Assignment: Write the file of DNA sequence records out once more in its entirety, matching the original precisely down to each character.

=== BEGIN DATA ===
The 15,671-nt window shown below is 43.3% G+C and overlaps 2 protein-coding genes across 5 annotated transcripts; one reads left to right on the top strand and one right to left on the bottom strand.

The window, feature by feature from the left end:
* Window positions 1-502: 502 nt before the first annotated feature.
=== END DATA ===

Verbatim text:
The 15,671-nt window shown below is 43.3% G+C and overlaps 2 protein-coding genes across 5 annotated transcripts; one reads left to right on the top strand and one right to left on the bottom strand.

The window, feature by feature from the left end:
* Window positions 1-502: 502 nt before the first annotated feature.